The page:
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The State of HTTPS in 2017

We review how Google’s security project is shaping up, how many sites are actually using HTTPS, and whether they're enjoying the promised rewards.


Google announced plans to improve security across the entire web at their I/O conference in June 2014. As well as introducing resources to help webmasters recover from hacks, they emphasized the need for every website online to be encrypted.

This was solidified later that year with new webmaster guidelines clearly stating that websites using HTTPS would enjoy improved rankings.

Almost three years on, how is Google’s security project shaping up? How many sites are actually using HTTPS and are they enjoying the promised rewards?

We’ll look at the data and consider what Google’s next move might be.

But first, a quick reminder.

What is HTTPS?

HTTPS, standing for HyperText Transfer Protocol Secure, is the internet standard for secure communication via web browser.

Whereas any data transferred by HTTP is open for anyone to see, HTTPS uses a security layer called SSL (Secure Sockets Layer) to add end-to-end encryption, meaning only your computer and the web server you’re contacting can decipher the data.

This has three security benefits:

  1. Privacy: Encryption means that no third party can “listen” to your conversations, track your activities, or steal your information.
  2. Data integrity: Modifying or corrupting data during transfer will cause an error in decryption, meaning no changes can be made without detection.
  3. Authentication: Successful decryption proves that you are communicating with the genuine site, preventing “man-in-the-middle attacks” and building user trust.

Why Does It Matter?

HTTPS is Google’s vision for a secure web – but why should you bother if you haven’t yet?

As de facto rulers of everything online, Google has decided to “soft launch” their plan by adding HTTPS as a ranking signal. Think of it as the “carrot” approach.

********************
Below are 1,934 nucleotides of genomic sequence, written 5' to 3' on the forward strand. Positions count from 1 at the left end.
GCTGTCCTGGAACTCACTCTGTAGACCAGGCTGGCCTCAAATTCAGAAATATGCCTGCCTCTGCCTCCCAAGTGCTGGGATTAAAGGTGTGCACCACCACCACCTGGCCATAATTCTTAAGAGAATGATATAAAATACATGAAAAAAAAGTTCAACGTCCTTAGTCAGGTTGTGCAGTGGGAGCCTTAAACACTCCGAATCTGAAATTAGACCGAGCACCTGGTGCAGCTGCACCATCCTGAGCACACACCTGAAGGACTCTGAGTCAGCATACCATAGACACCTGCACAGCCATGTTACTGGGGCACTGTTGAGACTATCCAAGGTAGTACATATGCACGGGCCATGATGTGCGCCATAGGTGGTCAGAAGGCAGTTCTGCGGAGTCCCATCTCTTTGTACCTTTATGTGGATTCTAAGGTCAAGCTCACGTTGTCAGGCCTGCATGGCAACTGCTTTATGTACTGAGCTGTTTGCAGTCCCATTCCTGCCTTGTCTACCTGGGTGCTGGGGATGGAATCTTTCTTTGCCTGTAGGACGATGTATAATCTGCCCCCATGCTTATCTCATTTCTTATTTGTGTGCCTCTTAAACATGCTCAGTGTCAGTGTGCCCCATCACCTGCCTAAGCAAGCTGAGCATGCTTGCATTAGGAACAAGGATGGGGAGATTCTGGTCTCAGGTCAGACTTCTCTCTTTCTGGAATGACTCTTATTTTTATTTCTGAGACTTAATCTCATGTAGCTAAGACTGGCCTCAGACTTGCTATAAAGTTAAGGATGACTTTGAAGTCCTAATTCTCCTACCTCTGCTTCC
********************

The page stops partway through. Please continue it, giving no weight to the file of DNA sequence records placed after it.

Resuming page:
Exactly how much of a boost will you get? Google webmaster guidelines from 2014 state:

“For now it’s only a very lightweight signal — affecting fewer than 1 percent of global queries, and carrying less weight than other signals such as high-quality content — while we give webmasters time to switch to HTTPS.”

The upshot of this is that although switching to HTTPS isn’t going to shoot you straight to the top of Page 1, in instances where you are closely competing for a keyword, adding HTTPS is likely to give that page the nudge it needs to outrank its non-secure counterpart.

With a few years of data behind us, there’s actual proof of this. In an analysis of 1 million search results, Backlinko found that HTTPS has a reasonably strong correlation with first page Google rankings.

What’s the Adoption Rate?

The carrot has been dangled – but how many donkeys have made the chase?

Due to reports of underwhelming results from first adopters, the number of sites migrating to HTTPS was low at first, with a study showing only 1 percentage point increase in secure Page 1 results after one week. However, most likely due to Google’s sustained security PR campaign, in June 2016 over a third of results on page one were using HTTPS.

This being said, another study conducted by Ahrefs found that a huge 65 percent of sites had either no HTTPS or errors in their setup, showing that a minority of sites are enjoying the full benefits of making the switch.